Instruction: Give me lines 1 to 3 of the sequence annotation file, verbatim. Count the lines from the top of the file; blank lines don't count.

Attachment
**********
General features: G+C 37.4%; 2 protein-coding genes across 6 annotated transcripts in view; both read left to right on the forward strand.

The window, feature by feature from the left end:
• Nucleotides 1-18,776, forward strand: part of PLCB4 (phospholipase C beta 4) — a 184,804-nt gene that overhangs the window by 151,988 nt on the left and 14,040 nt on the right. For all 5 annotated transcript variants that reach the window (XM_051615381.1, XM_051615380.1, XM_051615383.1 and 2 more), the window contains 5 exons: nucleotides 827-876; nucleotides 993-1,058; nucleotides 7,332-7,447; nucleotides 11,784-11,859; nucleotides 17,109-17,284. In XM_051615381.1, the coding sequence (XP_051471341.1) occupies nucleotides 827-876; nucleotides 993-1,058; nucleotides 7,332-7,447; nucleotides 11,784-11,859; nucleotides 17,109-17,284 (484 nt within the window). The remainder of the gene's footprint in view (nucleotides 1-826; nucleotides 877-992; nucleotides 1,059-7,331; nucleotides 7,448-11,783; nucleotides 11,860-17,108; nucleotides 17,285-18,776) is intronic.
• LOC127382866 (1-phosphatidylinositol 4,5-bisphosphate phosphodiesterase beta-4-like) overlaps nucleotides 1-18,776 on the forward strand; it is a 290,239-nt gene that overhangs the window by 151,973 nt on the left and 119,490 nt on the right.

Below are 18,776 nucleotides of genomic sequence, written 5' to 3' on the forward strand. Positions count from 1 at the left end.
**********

General features: G+C 37.4%; 2 protein-coding genes across 6 annotated transcripts in view; both read left to right on the forward strand.

The window, feature by feature from the left end:
• Nucleotides 1-18,776, forward strand: part of PLCB4 (phospholipase C beta 4) — a 184,804-nt gene that overhangs the window by 151,988 nt on the left and 14,040 nt on the right. For all 5 annotated transcript variants that reach the window (XM_051615381.1, XM_051615380.1, XM_051615383.1 and 2 more), the window contains 5 exons: nucleotides 827-876; nucleotides 993-1,058; nucleotides 7,332-7,447; nucleotides 11,784-11,859; nucleotides 17,109-17,284. In XM_051615381.1, the coding sequence (XP_051471341.1) occupies nucleotides 827-876; nucleotides 993-1,058; nucleotides 7,332-7,447; nucleotides 11,784-11,859; nucleotides 17,109-17,284 (484 nt within the window). The remainder of the gene's footprint in view (nucleotides 1-826; nucleotides 877-992; nucleotides 1,059-7,331; nucleotides 7,448-11,783; nucleotides 11,860-17,108; nucleotides 17,285-18,776) is intronic.